Traditional degree classifications could soon be scrapped following new research that shows that most universities are already giving graduates aggregate final marks as part of new transcripts of achievement.
Research commissioned by the Department for Education and Skills published this week reveals that "most" universities have already embraced a 1997 recommendation by Lord Dearing to introduce student progress files for all graduates, which include awarding an "aggregate summative mark" for final results.
The researchers said the progress files, issued in parallel with degree classifications, could easily replace the traditional system of awarding first, upper-second, lower-second and third-class honours degrees, as the government has urged.
The findings, from the Centre for Higher Education Research and Information at the Open University, will be put to a new government-backed "scoping group" that will meet this month to "consider possible alternative methods for presenting the overall achievements of students".
The group will report next year amid strong government concerns that the growing proportion of students obtaining first-class and upper second-class degrees - a record 55 per cent last year - have rendered the traditional system too crude to be meaningful.
"The time is more than ripe for a fundamental look at the way students'
achievement is described and recorded," said Peter Williams, chief executive of the Quality Assurance Agency and a member of the Universities UK scoping group.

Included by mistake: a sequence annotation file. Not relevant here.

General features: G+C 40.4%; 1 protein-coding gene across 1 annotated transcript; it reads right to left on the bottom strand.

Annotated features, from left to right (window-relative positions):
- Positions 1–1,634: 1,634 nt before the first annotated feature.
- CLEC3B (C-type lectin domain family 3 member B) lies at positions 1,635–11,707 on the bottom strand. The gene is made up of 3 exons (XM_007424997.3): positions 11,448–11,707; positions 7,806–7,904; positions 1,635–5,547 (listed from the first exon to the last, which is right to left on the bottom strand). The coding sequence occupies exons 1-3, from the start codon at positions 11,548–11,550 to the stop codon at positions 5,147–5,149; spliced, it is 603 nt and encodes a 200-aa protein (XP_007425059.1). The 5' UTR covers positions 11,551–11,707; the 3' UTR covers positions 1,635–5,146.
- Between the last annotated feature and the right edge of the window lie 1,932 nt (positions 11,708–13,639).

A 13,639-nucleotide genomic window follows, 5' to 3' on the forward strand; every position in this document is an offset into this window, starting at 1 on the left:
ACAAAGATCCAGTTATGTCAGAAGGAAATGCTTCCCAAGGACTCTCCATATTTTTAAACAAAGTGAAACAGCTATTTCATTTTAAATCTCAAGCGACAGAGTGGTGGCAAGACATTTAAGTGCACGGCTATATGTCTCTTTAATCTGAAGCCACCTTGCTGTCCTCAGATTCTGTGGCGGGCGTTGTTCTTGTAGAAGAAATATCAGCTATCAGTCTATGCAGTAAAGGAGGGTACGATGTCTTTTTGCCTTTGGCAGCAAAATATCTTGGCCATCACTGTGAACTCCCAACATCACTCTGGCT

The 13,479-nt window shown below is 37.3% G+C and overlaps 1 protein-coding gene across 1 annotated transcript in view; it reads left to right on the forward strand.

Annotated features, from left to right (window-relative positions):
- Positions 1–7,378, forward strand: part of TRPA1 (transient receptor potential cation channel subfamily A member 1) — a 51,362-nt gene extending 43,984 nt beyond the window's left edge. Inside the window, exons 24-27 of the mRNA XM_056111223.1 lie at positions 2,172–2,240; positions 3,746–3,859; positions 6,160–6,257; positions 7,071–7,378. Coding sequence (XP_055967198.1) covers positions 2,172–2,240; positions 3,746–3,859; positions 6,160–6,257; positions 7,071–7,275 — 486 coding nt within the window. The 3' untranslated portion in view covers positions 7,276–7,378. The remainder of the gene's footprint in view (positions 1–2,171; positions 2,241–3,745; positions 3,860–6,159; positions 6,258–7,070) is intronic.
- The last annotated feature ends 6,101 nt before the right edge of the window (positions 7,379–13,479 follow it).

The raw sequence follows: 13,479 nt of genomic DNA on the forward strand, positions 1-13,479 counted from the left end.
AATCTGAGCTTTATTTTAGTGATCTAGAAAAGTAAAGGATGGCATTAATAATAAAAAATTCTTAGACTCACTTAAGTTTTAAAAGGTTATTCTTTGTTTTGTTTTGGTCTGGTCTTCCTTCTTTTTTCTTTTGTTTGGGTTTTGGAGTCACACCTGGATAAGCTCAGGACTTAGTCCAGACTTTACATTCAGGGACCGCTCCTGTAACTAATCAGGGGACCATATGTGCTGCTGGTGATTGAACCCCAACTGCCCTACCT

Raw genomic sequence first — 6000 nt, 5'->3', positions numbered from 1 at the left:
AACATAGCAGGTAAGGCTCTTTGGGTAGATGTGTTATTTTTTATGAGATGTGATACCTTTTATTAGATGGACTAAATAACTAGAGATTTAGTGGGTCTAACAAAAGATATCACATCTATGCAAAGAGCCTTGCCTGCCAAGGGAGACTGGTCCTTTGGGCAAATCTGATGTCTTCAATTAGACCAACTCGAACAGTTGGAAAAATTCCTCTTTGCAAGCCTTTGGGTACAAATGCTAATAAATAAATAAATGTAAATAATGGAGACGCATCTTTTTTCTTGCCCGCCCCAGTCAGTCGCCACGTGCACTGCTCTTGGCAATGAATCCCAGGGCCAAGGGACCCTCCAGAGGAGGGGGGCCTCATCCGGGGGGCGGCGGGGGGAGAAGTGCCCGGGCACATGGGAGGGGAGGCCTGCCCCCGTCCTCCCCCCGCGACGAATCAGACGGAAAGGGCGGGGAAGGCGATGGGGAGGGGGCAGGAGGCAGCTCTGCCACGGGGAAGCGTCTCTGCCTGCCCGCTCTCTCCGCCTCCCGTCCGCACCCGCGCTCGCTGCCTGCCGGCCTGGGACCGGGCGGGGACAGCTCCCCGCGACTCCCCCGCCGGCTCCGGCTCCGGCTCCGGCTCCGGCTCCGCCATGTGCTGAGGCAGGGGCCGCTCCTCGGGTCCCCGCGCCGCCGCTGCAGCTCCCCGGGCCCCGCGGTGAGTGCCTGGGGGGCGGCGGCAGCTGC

"The current degree classification system gives little useful information about achievement and is confusing to those outside the UK higher education world. It may once have served a valuable purpose, but it is probably now doing more harm than good," he said, stressing that he was speaking in a personal capacity.
The CHERI research, published jointly by the UUK, the QAA, the Standing Conference of Principals and the Learning and Teaching Support Network, surveyed all higher education institutions and found that most "have already introduced transcripts" that give a detailed breakdown of a students' achievements, giving marks for all units of assessments and reporting a total aggregate mark for the course, usually as a percentage mark. Where transcripts had not been introduced, institutions reported that they would be in place by summer 2003.
The report follows government criticism of the existing system in the white paper on higher education issued in January.
"We want to ensure that whatever system universities use is transparent and adequately conveys the difference between the achievements of individual students, so that it has credibility with students and employers," it said.
The THES reported last month that the third-class degree was dying out - awarded to 3 per cent of students at Cambridge University last year compared with 22 per cent in the 1960s - while a growing number of students were achieving the top grades, making it hard for employers to distinguish between candidates.
Institutions surveyed by the CHERI reported almost no disadvantages in introducing the transcripts. "They provide a clear, portable and comparable statement of student achievement," the report said, as well as making "the process of assessment clearer to students, staff and employers".
Peter Knight, vice-chancellor of the University of Central England, said:
"We make extensive use of transcripts and progress files. I would not regret the passing of the old classification system except that I think there is still value (and currency) in keeping the first-class award."
Norman Jackson, a member of the UUK, QAA and Scop progress file implementation group, said: "All along there has been a need to provide something that would provide better information for students and employers in parallel with the degree classification."